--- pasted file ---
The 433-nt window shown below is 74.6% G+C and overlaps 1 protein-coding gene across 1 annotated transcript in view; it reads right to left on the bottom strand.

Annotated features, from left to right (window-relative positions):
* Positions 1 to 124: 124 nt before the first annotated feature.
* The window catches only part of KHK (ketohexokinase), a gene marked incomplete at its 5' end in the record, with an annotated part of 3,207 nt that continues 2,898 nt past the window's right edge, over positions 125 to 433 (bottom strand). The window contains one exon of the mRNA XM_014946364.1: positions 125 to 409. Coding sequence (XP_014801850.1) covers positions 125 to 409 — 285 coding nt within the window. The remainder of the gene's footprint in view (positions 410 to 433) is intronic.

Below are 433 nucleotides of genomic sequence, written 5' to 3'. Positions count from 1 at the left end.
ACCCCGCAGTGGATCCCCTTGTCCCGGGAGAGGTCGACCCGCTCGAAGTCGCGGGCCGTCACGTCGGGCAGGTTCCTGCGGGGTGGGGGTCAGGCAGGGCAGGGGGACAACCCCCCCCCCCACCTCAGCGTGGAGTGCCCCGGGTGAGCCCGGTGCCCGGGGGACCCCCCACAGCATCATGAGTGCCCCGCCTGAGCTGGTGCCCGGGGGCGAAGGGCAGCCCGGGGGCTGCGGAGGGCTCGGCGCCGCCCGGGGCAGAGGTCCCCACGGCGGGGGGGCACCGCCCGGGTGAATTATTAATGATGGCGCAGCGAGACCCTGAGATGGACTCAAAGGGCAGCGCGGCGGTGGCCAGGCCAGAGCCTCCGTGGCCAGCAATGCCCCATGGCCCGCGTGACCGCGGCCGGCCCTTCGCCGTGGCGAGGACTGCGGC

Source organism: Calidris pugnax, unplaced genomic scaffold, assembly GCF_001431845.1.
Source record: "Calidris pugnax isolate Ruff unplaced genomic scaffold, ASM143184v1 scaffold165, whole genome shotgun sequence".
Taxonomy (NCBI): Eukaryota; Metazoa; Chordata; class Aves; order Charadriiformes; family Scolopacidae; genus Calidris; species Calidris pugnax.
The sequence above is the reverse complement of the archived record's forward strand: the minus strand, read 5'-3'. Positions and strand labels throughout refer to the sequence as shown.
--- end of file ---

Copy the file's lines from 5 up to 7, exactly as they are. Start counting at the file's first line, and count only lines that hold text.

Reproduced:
Below are 433 nucleotides of genomic sequence, written 5' to 3'. Positions count from 1 at the left end.
ACCCCGCAGTGGATCCCCTTGTCCCGGGAGAGGTCGACCCGCTCGAAGTCGCGGGCCGTCACGTCGGGCAGGTTCCTGCGGGGTGGGGGTCAGGCAGGGCAGGGGGACAACCCCCCCCCCCACCTCAGCGTGGAGTGCCCCGGGTGAGCCCGGTGCCCGGGGGACCCCCCACAGCATCATGAGTGCCCCGCCTGAGCTGGTGCCCGGGGGCGAAGGGCAGCCCGGGGGCTGCGGAGGGCTCGGCGCCGCCCGGGGCAGAGGTCCCCACGGCGGGGGGGCACCGCCCGGGTGAATTATTAATGATGGCGCAGCGAGACCCTGAGATGGACTCAAAGGGCAGCGCGGCGGTGGCCAGGCCAGAGCCTCCGTGGCCAGCAATGCCCCATGGCCCGCGTGACCGCGGCCGGCCCTTCGCCGTGGCGAGGACTGCGGC

Source organism: Calidris pugnax, unplaced genomic scaffold, assembly GCF_001431845.1.